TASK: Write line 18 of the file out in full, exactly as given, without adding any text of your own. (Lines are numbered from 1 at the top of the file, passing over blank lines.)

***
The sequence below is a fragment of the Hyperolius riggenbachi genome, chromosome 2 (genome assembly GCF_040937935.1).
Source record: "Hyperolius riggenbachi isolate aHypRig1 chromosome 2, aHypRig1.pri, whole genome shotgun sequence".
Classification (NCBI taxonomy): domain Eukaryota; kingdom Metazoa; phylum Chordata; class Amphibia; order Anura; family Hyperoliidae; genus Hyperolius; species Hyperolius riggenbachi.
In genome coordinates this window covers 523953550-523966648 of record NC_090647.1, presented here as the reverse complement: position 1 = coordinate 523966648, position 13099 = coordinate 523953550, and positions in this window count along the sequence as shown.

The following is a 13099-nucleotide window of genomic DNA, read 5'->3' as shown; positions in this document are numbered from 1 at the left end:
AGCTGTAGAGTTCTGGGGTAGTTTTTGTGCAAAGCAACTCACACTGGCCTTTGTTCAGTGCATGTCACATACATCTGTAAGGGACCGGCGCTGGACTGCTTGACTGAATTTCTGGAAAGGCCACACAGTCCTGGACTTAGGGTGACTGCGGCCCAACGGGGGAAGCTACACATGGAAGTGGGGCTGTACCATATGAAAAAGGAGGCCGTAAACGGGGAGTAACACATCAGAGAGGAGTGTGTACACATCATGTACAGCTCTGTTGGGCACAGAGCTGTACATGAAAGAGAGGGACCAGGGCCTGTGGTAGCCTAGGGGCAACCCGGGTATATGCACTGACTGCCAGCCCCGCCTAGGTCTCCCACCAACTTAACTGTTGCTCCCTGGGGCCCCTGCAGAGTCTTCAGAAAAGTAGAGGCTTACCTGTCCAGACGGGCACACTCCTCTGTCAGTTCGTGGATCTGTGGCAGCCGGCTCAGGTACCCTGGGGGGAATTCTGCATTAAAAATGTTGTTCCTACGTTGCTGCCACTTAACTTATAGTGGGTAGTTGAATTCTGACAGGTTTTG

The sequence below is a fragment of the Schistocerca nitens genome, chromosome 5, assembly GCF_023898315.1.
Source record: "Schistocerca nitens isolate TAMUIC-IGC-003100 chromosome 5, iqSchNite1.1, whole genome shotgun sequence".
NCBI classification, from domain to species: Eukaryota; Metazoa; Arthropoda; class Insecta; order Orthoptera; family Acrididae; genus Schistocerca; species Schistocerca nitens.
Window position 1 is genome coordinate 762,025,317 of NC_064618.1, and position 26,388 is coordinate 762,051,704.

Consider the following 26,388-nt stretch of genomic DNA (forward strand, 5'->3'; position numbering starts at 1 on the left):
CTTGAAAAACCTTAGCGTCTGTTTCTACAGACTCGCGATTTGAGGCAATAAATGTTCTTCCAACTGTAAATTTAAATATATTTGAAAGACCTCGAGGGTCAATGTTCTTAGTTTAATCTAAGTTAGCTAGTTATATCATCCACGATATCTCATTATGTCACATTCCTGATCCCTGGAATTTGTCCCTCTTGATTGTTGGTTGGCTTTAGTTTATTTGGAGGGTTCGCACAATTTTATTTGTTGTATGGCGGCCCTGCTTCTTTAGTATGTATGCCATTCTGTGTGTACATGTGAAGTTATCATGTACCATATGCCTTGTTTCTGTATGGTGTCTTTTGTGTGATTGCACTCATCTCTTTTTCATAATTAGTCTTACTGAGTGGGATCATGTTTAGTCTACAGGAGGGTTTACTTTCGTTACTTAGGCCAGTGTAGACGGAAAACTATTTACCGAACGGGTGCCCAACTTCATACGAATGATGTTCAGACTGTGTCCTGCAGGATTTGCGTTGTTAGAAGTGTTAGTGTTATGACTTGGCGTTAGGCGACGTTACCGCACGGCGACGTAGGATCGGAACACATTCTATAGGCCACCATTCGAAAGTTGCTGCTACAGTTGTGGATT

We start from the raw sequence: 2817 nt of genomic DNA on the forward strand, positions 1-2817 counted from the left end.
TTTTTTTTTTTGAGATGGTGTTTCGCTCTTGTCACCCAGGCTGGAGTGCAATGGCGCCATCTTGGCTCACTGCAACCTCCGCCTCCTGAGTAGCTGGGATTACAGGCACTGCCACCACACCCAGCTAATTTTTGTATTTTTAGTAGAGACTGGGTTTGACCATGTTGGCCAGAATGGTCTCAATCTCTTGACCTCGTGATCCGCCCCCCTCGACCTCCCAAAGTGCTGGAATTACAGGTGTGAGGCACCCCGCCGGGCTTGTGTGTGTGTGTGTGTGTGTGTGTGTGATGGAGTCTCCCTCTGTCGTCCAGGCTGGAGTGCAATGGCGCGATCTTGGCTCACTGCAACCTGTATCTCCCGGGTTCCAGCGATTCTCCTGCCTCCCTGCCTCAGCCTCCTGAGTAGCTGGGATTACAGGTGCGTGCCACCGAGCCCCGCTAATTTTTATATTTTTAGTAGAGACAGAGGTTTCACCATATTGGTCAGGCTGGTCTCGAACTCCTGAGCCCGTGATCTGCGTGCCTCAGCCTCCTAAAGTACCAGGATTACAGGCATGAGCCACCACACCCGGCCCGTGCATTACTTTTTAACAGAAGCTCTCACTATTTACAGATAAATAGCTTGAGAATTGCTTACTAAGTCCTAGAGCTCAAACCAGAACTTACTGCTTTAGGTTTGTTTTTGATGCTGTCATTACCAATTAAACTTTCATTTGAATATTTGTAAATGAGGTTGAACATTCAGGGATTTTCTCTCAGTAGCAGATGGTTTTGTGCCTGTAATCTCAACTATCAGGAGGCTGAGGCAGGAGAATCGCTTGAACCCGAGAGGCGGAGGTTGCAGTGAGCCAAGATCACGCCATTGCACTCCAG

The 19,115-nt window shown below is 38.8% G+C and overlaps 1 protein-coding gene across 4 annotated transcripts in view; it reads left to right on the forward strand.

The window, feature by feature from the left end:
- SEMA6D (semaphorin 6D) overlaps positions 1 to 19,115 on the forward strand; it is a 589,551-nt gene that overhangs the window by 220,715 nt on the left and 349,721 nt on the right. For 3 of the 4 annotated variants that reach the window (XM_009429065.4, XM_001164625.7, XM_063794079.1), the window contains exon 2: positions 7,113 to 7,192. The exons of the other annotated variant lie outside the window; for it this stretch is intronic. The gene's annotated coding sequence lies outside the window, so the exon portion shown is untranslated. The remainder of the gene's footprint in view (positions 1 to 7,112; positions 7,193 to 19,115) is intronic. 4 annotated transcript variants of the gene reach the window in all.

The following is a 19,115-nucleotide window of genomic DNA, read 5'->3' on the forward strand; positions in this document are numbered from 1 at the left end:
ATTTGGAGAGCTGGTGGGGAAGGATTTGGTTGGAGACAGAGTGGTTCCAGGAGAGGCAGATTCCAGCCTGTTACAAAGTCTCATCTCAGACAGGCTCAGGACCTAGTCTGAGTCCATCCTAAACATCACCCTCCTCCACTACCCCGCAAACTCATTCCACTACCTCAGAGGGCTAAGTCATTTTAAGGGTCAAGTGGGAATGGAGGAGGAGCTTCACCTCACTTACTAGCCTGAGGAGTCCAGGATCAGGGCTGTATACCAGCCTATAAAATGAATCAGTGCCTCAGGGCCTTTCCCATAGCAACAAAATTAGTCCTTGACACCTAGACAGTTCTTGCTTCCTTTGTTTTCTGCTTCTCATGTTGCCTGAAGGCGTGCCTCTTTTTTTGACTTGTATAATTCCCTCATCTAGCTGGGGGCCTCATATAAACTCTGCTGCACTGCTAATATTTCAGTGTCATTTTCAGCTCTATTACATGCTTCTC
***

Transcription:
The following is a 19,115-nucleotide window of genomic DNA, read 5'->3' on the forward strand; positions in this document are numbered from 1 at the left end: